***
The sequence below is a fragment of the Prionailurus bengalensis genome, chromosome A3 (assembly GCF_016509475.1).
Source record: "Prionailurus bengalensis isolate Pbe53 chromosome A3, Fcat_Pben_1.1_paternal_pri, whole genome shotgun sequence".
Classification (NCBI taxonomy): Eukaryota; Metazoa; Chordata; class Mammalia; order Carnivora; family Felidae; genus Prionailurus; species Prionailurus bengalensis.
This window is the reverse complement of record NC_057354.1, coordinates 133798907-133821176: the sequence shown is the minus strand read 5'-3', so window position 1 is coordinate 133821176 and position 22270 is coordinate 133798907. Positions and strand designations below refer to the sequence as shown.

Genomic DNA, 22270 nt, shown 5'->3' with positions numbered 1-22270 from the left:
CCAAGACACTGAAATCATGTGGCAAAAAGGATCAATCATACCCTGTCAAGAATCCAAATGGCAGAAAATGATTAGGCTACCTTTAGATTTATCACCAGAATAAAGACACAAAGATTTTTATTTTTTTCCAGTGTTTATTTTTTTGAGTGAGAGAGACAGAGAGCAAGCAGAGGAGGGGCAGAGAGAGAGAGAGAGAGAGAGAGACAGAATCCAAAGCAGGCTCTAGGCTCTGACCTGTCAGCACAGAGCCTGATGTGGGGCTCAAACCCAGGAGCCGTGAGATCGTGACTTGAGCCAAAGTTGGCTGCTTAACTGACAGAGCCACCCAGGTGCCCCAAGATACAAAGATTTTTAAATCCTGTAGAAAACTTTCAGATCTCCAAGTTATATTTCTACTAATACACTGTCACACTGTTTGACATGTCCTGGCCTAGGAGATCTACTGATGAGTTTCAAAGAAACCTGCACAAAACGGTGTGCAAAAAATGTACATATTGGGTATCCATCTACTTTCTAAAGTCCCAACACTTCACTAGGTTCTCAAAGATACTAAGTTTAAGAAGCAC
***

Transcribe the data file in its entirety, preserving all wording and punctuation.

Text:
The sequence below is a fragment of the Prionailurus bengalensis genome, chromosome A3 (assembly GCF_016509475.1).
Source record: "Prionailurus bengalensis isolate Pbe53 chromosome A3, Fcat_Pben_1.1_paternal_pri, whole genome shotgun sequence".
Classification (NCBI taxonomy): Eukaryota; Metazoa; Chordata; class Mammalia; order Carnivora; family Felidae; genus Prionailurus; species Prionailurus bengalensis.
This window is the reverse complement of record NC_057354.1, coordinates 133798907-133821176: the sequence shown is the minus strand read 5'-3', so window position 1 is coordinate 133821176 and position 22270 is coordinate 133798907. Positions and strand designations below refer to the sequence as shown.

Genomic DNA, 22270 nt, shown 5'->3' with positions numbered 1-22270 from the left:
CCAAGACACTGAAATCATGTGGCAAAAAGGATCAATCATACCCTGTCAAGAATCCAAATGGCAGAAAATGATTAGGCTACCTTTAGATTTATCACCAGAATAAAGACACAAAGATTTTTATTTTTTTCCAGTGTTTATTTTTTTGAGTGAGAGAGACAGAGAGCAAGCAGAGGAGGGGCAGAGAGAGAGAGAGAGAGAGAGAGACAGAATCCAAAGCAGGCTCTAGGCTCTGACCTGTCAGCACAGAGCCTGATGTGGGGCTCAAACCCAGGAGCCGTGAGATCGTGACTTGAGCCAAAGTTGGCTGCTTAACTGACAGAGCCACCCAGGTGCCCCAAGATACAAAGATTTTTAAATCCTGTAGAAAACTTTCAGATCTCCAAGTTATATTTCTACTAATACACTGTCACACTGTTTGACATGTCCTGGCCTAGGAGATCTACTGATGAGTTTCAAAGAAACCTGCACAAAACGGTGTGCAAAAAATGTACATATTGGGTATCCATCTACTTTCTAAAGTCCCAACACTTCACTAGGTTCTCAAAGATACTAAGTTTAAGAAGCAC